pilot results: Table1: The effect of substrate concentration on the time taken for a complete reaction using calf catalase and ox catalase Concentration of H2O2 (moldm-3) Time taken for calf bead to rise (seconds) Time taken for ox bead to rise (seconds) 0.02 30 33 32 30 31 30 42 44 40 43 42 42 0.04 25 23 24 25 25 25 31 35 32 31 30 30 0.05 20 21 20 19 20 20 24 23 24 22 24 25 0.06 13 13 12 14 13 13 18 15 19 17 19 20 0.08 9 10 9 9 8 9 14 14 13 14 13 15 0.1 6 6 7 6 6 5 10 9 11 9 10 10 0.2 3 3 4 3 4 3 7 6 7 7 7 8 0.3 2 3 2 2 2 2 4 5 5 4 4 4 0.4 1 1 1 1 1 1 2 2 2 2 2 2 0.5 - - - - - - 1 1 1 2 1 1 Results shaded are anomalies because they are different from the other repeats. I have experimented with two varieties of mammalian liver to see if there is any difference. The ox liver/alginate bead results produced a greater range of results than the calf liver/alginate bead. Therefore in the final experiment I shall be using the ox liver. Pilot 2: To determine the best concentration of ethanol to soak the beads and for how long the beads shall be soaked. I placed thirty beads of ox liver/alginate beads in a solution of 1moldm-3 ethanol for 10 minutes. However, when I removed the beads and placed them in a beaker of water the beads did not sink. This may be because the ethanol concentration was so high that the water in the beads was drawn out. I then used a concentration of 0.5moldm-3 ethanol and placed the beads in the ethanol for 5 minutes. Again, this lead to the beads floating on the surface of the water. So then I decided to use a concentration of 0.25moldm-3 ethanol and place the beads in the solution for 5 minutes. When I removed them and placed them in the beaker of water they sunk to the bottom. Having concluded that the beads soaked in 0.25moldm-3 ethanol for 5 minutes were most suitable I made six repeats of the experiment at each concentration. I was very careful to wash the beads thoroughly to remove all traces of ethanol before I put the beads into the hydrogen peroxide. The times taken for these beads to rise from the bottom of the test tube are shown in the table below: Table 2: The effect of ethanol on the activity of ox liver catalase (raw results) Concentration of H2O2 (moldm-3) Time taken for ethanol soaked ox bead to rise (seconds) Mean time taken for ethanol soaked ox bead to rise (seconds) 0.02 84 88 86 87 85 80 85 0.04 50 52 51 52 50 50 51 0.05 45 46 47 45 44 45 45 0.06 30 30 29 29 30 31 30 0.08 28 27 26 27 26 28 27 0.1 21 20 21 23 22 21 21 0.2 8 8 9 10 8 7 8 0.3 4 5 4 5 4 4 4 0.4 2 2 3 2 1 2 2 0.5 1 1 2 1 1 1 1 This worked well so I decided that I could use these pilot results for my main experiment and compare them against what would happen when ethanol was used to soak the beads. Table 3: The effect of substrate concentration on the rate of ox liver catalase without ethanol to inhibit the reaction (processed results) Concentration of H2O2 (moldm-3) Rate of catalase activity (Arbitrary units) Mean rate of ox liver catalase activity (Arbitrary units) 0.02 0.02 0.02 0.03 0.02 0.02 0.02 0.02 0.04 0.03 0.03 0.03 0.03 0.03 0.03 0.03 0.05 0.04 0.04 0.04 0.05 0.04 0.04 0.04 0.06 0.06 0.07 0.05 0.06 0.05 0.05 0.06 0.08 0.07 0.07 0.08 0.07 0.08 0.07 0.07 0.1 0.10 0.11 0.09 0.11 0.10 0.10 0.10 0.2 0.14 0.17 0.14 0.14 0.14 0.13 0.14 0.3 0.25 0.20 0.20 0.25 0.25 0.25 0.25 0.4 0.50 0.50 0.50 0.50 0.50 0.50 0.50 0.5 1.00 1.00 1.00 1.00 1.00 1.00 1.00 Table 4: The effect of substrate concentration on the rate of ox liver catalase with ethanol to inhibit the reaction Concentration of H2O2 (moldm-3) Rate of catalase activity (Arbitrary units) Mean rate of ox liver catalase activity (Arbitrary units) 0.02 0.01 0.01 0.01 0.01 0.01 0.01 0.01 0.04 0.02 0.02 0.02 0.02 0.02 0.02 0.02 0.05 0.02 0.02 0.02 0.02 0.02 0.02 0.02 0.06 0.03 0.03 0.03 0.03 0.03 0.03 0.03 0.08 0.04 0.04 0.04 0.04 0.04 0.04 0.04 0.1 0.05 0.05 0.05 0.04 0.05 0.05 0.05 0.2 0.07 0.08 0.10 0.08 0.10 0.08 0.08 0.3 0.13 0.14 0.14 0.13 0.14 0.13 0.14 0.4 0.30 0.20 0.30 0.20 0.20 0.20 0.20 0.5 0.33 0.33 0.50 0.50 0.50 0.50 0.50 Table 5: The mean rate of catalase activity with and without ethanol treatment Concentration of H2O2 (moldm-3) Mean rate at which ox bead to rose. (Arbitrary Units) Mean rate at which ethanol soaked ox bead rose (Arbitrary Units) 0.02 0.02 0.01 0.04 0.03 0.02 0.05 0.04 0.02 0.06 0.06 0.03 0.08 0.07 0.04 0.1 0.10 0.05 0.2 0.14 0.08 0.3 0.25 0.14 0.4 0.50 0.20 0.5 1.00 0.5 discussion: Trends in Results: From the results plotted on the graph it would seem the rate of catalase activity increases as the concentration of hydrogen peroxide increases. There is a strong positive correlation of these results in both the control and the ethanol soaked samples. Effect of ethanol: My experiment showed a large decrease in the rate of reaction of catalase enzymes for the batches soaked in ethanol compared to those in the control experiment for example at 0.5mol dm-3 the rate of reaction was 1.0 for the control and only 0.5 for the ethanol beads- half that of the control. At a lower concentration Â? 0.25 mol dm-3 the rate for the control was 1.9 compared to only 1.2 arbitrary units for the ethanol soaked beads, again this is significantly less. Ethanol is a toxic to humans and there is a response action that will immediately try to remove it. This takes place mainly in the liver, where enzymes (catalase) convert it to acetaldehyde, which is less harmful.An enzyme aldehyde dehydrogenase then converts the acetaldehyde into acetate ions. Why I obtained these results I studied the chemistry behind these reactions to help understand why these results were obtained. The primary structure of catalase is a polypeptide chain (a chain of multiple amino acids). The secondary structure contains Î?-helixes (26%) and β-pleated sheets (12%). The rest is made of extended strands and loops. The tertiary structure is globular and is held together with disulphide bridges and hydrogen bonds. This globular structure that makes catalase soluble in water. The quaternary structure comprises four monomer sub-units. Each monomer has a porphyrin β heme group and a nadph molecule. Porphyrin is made up of a photoporphyrin ring and central iron (Fe) atom. The reaction begins when the catalase enzyme containing iron (Fe (iii)) which reacts with a molecule of hydrogen peroxide (H2O2) and forms a compound containing iron. After this oxidation an electron donor returns the compound to its original state so the catalase can react with more hydrogen peroxide: 1. H2O2 + Fe (iii)-E à H2O + O=Fe (IV)-E 2. H2O2 + O=Fe (IV)-E à H2O + O2 + Fe (iii)-E Fe-E represents the iron centre of the heme attached to the rest of the enzyme (E). Increasing the concentration of substrate would cause an increase in the rate of catalase activity because of a larger chance that catalase enzymes will collide with hydrogen peroxide molecules and the active site reacting with the hydrogen peroxide. The rate of reaction doubles as the concentration of hydrogen peroxide doubles because there are twice the number of substrate molecules so the active sites are twice as likely to collide with a substrate molecule. According to this the rate of increase should begin to slow down to a constant rate because the amount of substrate will become saturated (most of the active sites of the catalase enzymes will be in use). Eventually the reaction rate will peak and level off because all available enzymes will be reacting with a hydrogen peroxide molecule. This could be verified by continuing the experiment with higher concentrations hydrogen peroxide of up to 2 mol dm-3. evaluation: My results were fairly reliable apart from a few anomalies which I have identified which were probably due to human error. This is fair to assume as I produced six repeats for each concentration and the results were generally very similar. Further repeats and calculations on the mean would provide again more reliability. I did not use my anomalies with when calculating my summary tables and drawing my graph so that they have not been affected. The is no major differences show in the error bars in my graph so my results must have been quite consistent so I can assume that the results are quite reliable. I can assume that this is due to the degree of control I managed to maintain of the variable in the experiment. I conducted my experiment in a water bath so the temperature would have remained constant and there would be no change in the amount of kinetic energy which would have affected reaction rate due to the fruitful collision theory (explained in my background analysis) I used a buffer of pH 7Â?4 to avoid variation in pH value which could change the shape of the active site of the enzyme and alter or stop its ability to react. I did my best to keep the size of the alginate bead consistent as a change in diameter would also change the surface area of the enzyme beads varying the enymes exposed to react with the hydrogen peroxide, (This would have had the same effect as altering my concentration.) There will still be a margin of error as a bead with a diameter that is meant to be 4mm in diameter could have an error of up to 1Â?25% as it could actually measure 4mm Â? 0Â?05mm. This may be partly to blame for the small variance in my results. However, for my anomalous results, there must have been a bigger error than this Â? either caused by measuring the beads incorrectly, or perhaps the beads shape was distorted or the beads damaged when holding them with tweezers. The degree of accuracy in measuring solutions only be measured to the nearest 0Â?5mm, which could effectively have caused a 5% error in the concentrations. In the same way the volumes of pigÂ?s liver and sodium alginate jelly used there could be slightly different as they had to be measured with a syringe. Time is another hard variable to control accurately. The time spent soaking catalase beads in ethanol was only be measured to the nearest second and this could account for the variance in my results. It is also reflected in the gradual increase in my error bars as the time being measured reduces, slight inaccuracies amount to bigger errors. A slight error in timing for this small time (human error and reaction time could amount to at least 1 second) would result only result in an error of a few percent. However, for the faster reactions (higher concentration) this will have a larger net effect. On the highest concentration the same 1 second variation would cause an 8Â?5% error in results and is proportionately more detrimental to the accuracy of the results. conclusion: I found evidence to suggest that my hypothesis that as the substrate concentration increases the rate of reaction becomes faster was correct. It is also obvious that ethanol will slow down the rate of reaction between pigÂ?s liver catalase and hydrogen peroxide as my results clearly show this. The trend of my results shown in the graphs indicate that as the concentration of hydrogen peroxide doubles, the rate of catalase activity also doubles although as I did not specifically test for this it would not be fair to assume this is totally true. My results would also suggest that the rate of reaction will slow down to a constant rate but I have not obtained enough results to establish what would happen with greater concentration of hydrogen peroxide. This is something that could be tested in an extension toe this experiment. The variables could also be controlled more accurately to remove any anomalous results although the apparatus required would be highly specialised and not available in many school laboratories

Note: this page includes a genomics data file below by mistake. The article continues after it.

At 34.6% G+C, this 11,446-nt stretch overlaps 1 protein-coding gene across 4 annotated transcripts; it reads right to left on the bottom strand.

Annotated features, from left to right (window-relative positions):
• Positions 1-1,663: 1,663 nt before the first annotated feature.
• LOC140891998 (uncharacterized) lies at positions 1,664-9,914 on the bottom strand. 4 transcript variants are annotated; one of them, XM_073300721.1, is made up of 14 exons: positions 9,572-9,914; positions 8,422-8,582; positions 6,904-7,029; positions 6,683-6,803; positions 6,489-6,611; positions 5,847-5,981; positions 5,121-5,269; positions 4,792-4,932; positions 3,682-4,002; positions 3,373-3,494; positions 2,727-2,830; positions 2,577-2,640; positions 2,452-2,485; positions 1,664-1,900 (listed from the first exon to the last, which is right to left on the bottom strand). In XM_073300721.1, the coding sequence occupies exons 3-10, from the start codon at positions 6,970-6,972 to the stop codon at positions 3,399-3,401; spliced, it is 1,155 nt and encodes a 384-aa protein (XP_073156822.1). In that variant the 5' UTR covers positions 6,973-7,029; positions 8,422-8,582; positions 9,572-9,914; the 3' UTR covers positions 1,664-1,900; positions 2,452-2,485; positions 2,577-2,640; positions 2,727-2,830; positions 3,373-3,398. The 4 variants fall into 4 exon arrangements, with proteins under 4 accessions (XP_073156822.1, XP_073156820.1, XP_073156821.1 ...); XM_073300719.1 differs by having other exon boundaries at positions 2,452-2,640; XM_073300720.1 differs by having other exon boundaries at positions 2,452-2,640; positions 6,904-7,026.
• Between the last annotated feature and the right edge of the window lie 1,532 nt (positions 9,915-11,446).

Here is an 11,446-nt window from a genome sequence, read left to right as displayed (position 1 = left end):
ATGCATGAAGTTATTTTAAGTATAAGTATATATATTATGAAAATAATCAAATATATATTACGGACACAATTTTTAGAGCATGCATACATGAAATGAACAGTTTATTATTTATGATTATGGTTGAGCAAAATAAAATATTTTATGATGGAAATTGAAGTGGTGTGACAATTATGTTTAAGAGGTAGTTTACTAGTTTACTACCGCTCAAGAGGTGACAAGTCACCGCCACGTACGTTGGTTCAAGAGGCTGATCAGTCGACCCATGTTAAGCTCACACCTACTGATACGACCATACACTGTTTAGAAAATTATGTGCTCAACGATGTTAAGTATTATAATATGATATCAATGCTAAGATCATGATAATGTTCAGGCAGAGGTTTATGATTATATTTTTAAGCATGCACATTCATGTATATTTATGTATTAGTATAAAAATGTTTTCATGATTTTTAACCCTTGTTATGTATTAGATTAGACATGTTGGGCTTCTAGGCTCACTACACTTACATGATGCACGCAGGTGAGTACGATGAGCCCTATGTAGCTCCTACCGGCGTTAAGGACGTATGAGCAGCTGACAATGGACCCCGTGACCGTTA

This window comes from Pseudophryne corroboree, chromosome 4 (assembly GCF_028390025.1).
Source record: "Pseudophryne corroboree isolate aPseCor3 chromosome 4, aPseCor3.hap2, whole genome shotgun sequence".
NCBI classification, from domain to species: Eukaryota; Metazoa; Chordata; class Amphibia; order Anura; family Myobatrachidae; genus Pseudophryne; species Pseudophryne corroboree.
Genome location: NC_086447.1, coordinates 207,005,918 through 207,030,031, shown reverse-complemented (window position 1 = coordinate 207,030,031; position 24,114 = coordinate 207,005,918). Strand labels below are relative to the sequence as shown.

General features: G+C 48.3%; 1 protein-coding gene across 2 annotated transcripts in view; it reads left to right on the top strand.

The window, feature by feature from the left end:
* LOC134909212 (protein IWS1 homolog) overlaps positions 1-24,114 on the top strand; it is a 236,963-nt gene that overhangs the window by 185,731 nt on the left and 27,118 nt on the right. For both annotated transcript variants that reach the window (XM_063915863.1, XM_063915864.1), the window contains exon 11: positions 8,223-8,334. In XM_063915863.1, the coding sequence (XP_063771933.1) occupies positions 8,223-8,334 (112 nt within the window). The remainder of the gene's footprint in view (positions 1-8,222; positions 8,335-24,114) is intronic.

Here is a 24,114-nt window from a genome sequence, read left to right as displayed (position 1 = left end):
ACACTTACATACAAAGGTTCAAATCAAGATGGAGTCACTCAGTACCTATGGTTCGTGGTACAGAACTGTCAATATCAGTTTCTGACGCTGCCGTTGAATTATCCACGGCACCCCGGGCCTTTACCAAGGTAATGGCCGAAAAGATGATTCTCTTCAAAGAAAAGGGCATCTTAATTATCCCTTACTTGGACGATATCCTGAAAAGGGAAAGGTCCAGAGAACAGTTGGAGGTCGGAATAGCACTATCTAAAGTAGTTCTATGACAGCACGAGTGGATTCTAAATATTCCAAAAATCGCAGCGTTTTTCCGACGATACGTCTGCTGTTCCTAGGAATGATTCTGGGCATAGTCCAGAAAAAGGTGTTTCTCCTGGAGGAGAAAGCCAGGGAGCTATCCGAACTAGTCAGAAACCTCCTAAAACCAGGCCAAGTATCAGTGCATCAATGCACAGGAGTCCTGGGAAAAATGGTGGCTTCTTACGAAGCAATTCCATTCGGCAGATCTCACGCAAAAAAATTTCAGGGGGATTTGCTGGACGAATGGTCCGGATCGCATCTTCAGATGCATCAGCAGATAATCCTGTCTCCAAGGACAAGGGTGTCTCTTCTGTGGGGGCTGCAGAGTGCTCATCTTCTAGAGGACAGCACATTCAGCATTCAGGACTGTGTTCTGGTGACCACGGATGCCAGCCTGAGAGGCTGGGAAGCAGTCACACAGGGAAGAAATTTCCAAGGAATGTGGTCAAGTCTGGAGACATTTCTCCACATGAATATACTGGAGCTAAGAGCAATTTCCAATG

An Investigation Into the Effect of Ethanol on Enzyme Activity 9.7 of 10 on the basis of 1405 Review.